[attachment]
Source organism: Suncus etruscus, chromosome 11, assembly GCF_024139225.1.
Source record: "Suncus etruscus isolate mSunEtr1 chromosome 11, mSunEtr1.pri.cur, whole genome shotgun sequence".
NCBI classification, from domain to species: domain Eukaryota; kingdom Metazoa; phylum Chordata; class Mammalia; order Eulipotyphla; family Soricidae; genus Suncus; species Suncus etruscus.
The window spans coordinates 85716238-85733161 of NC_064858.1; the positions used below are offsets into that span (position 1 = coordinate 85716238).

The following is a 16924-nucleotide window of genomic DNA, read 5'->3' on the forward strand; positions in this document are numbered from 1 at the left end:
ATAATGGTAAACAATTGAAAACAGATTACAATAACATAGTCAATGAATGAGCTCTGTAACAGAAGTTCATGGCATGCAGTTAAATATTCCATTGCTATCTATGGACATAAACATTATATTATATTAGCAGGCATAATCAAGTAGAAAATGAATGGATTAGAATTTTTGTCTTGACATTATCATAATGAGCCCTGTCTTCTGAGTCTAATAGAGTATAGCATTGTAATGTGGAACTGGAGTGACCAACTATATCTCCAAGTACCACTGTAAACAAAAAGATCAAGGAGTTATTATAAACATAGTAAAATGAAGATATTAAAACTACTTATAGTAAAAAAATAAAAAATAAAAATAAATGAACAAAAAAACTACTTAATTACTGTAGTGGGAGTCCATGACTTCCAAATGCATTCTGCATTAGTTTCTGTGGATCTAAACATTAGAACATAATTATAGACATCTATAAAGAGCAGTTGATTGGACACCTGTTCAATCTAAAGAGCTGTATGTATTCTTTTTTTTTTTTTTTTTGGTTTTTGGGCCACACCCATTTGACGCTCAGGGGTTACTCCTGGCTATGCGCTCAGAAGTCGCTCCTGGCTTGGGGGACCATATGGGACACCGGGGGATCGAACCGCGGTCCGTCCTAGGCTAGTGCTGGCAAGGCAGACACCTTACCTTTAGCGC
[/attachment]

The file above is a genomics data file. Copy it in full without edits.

Source organism: Suncus etruscus, chromosome 11, assembly GCF_024139225.1.
Source record: "Suncus etruscus isolate mSunEtr1 chromosome 11, mSunEtr1.pri.cur, whole genome shotgun sequence".
NCBI classification, from domain to species: domain Eukaryota; kingdom Metazoa; phylum Chordata; class Mammalia; order Eulipotyphla; family Soricidae; genus Suncus; species Suncus etruscus.
The window spans coordinates 85716238-85733161 of NC_064858.1; the positions used below are offsets into that span (position 1 = coordinate 85716238).

The following is a 16924-nucleotide window of genomic DNA, read 5'->3' on the forward strand; positions in this document are numbered from 1 at the left end:
ATAATGGTAAACAATTGAAAACAGATTACAATAACATAGTCAATGAATGAGCTCTGTAACAGAAGTTCATGGCATGCAGTTAAATATTCCATTGCTATCTATGGACATAAACATTATATTATATTAGCAGGCATAATCAAGTAGAAAATGAATGGATTAGAATTTTTGTCTTGACATTATCATAATGAGCCCTGTCTTCTGAGTCTAATAGAGTATAGCATTGTAATGTGGAACTGGAGTGACCAACTATATCTCCAAGTACCACTGTAAACAAAAAGATCAAGGAGTTATTATAAACATAGTAAAATGAAGATATTAAAACTACTTATAGTAAAAAAATAAAAAATAAAAATAAATGAACAAAAAAACTACTTAATTACTGTAGTGGGAGTCCATGACTTCCAAATGCATTCTGCATTAGTTTCTGTGGATCTAAACATTAGAACATAATTATAGACATCTATAAAGAGCAGTTGATTGGACACCTGTTCAATCTAAAGAGCTGTATGTATTCTTTTTTTTTTTTTTTTTGGTTTTTGGGCCACACCCATTTGACGCTCAGGGGTTACTCCTGGCTATGCGCTCAGAAGTCGCTCCTGGCTTGGGGGACCATATGGGACACCGGGGGATCGAACCGCGGTCCGTCCTAGGCTAGTGCTGGCAAGGCAGACACCTTACCTTTAGCGC